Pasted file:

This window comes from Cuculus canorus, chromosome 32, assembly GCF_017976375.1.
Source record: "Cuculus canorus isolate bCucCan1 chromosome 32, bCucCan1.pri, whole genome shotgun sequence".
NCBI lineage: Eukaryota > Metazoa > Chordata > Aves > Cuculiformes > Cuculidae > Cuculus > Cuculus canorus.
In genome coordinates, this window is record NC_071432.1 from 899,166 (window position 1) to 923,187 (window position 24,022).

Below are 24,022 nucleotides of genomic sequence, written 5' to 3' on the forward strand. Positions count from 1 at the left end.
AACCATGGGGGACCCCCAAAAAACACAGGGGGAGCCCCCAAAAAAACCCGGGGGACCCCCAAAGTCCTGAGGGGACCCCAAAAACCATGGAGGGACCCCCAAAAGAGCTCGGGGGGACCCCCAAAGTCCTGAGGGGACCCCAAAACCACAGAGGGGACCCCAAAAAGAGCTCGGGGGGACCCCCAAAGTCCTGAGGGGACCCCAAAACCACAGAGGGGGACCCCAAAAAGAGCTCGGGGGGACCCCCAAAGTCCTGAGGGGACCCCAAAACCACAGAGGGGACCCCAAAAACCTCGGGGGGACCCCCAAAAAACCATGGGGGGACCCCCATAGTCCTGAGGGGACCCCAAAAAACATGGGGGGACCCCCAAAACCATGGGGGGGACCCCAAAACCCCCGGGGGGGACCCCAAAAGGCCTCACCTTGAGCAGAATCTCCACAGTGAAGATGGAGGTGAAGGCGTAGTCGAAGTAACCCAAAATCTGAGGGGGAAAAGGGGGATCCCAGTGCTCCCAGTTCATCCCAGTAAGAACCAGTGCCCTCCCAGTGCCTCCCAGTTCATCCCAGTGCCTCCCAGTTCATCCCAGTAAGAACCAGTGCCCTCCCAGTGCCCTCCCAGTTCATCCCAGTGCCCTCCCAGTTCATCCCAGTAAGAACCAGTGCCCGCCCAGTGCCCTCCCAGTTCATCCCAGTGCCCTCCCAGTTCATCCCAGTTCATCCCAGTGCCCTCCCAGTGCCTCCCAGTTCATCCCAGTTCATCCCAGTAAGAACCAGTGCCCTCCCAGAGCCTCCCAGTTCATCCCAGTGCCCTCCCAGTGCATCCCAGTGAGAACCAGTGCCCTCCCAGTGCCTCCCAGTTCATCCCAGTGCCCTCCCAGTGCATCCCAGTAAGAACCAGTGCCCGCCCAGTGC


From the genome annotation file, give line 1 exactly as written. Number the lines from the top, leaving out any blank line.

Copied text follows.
This window comes from Cuculus canorus, chromosome 32, assembly GCF_017976375.1.